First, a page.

I submitted criticism to the red teaming contest that was (in part) about the lack of exactly this kind of post, so I’m really happy to see it. And I agree with your broad points of going vegan by default, providing lots of options, and having animal products available but off to the side.
But I want to quibble about one one and a half things...
By now, most milk users will be fine even if you are exclusively offering plant milks. (Oatmilk is the tastiest but has no protein; soymilk is great for protein and also tastes pretty good.)
How sure of you are this? My understanding is all of the !milks have some combination of issues: gluten contamination, taste, allergens, lack of protein, lack of trace nutrients, texture, or astonishing amounts of simple sugars.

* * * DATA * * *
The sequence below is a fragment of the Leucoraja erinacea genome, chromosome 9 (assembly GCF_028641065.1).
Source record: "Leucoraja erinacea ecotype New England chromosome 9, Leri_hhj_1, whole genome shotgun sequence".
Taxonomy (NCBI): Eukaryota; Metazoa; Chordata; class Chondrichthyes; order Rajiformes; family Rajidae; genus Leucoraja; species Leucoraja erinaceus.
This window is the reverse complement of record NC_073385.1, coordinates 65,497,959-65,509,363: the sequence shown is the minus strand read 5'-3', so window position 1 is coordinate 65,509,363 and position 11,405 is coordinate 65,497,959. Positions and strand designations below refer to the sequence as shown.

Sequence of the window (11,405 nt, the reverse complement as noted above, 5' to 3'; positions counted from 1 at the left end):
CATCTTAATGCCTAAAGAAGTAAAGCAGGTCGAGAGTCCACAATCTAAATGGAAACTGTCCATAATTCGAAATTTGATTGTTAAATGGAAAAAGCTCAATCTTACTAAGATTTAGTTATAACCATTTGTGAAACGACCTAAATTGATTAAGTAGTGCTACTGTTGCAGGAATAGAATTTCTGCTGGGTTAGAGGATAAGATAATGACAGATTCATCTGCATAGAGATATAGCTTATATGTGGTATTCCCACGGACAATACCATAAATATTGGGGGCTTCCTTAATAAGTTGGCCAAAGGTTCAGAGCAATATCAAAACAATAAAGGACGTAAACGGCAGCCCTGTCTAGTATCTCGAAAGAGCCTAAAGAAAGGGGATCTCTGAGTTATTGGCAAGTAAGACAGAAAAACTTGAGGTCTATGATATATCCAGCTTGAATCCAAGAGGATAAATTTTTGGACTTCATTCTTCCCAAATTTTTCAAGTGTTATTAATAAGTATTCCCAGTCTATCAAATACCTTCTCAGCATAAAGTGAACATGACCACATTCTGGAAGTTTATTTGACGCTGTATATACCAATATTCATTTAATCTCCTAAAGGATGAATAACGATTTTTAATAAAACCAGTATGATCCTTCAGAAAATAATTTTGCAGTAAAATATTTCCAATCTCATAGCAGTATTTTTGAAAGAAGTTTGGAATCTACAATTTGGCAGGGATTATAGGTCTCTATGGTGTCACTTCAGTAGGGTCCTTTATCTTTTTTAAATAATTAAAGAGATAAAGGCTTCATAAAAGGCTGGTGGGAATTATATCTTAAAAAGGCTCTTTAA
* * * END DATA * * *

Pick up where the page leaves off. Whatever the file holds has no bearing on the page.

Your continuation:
Similarly for !meat: nothing has the taste and the nutrition and the texture and the lack of allergens. I also know lots of omnivores (including myself) who would rather than an honest plant-based protein source like legumes or tofu than something in the meat uncanny valley.
Dairy and meat aren’t perfect either, even before the ethical issues- lactose intolerance is common, and poorly handled meat is dangerous. Which is why I really like the mix-and-match idea.
Yeah I’m quite surprised that he thinks that non-vegetarians would think soy milk tastes as good.l as cow’s milk in cereal.
It reminds me of the time I ate fake-mince bolognese with my vegan friends, and they were so impressed that it tasted exactly like real mince—but to me, who had recently eaten real mince, it tasted like cardboard. I think vegans/vegetarians forget what animal products used to taste like to them. Which is helpful psychologically in staying vegan, but unhelpful when you’re trying to persuade someone to do this sort of switching-out.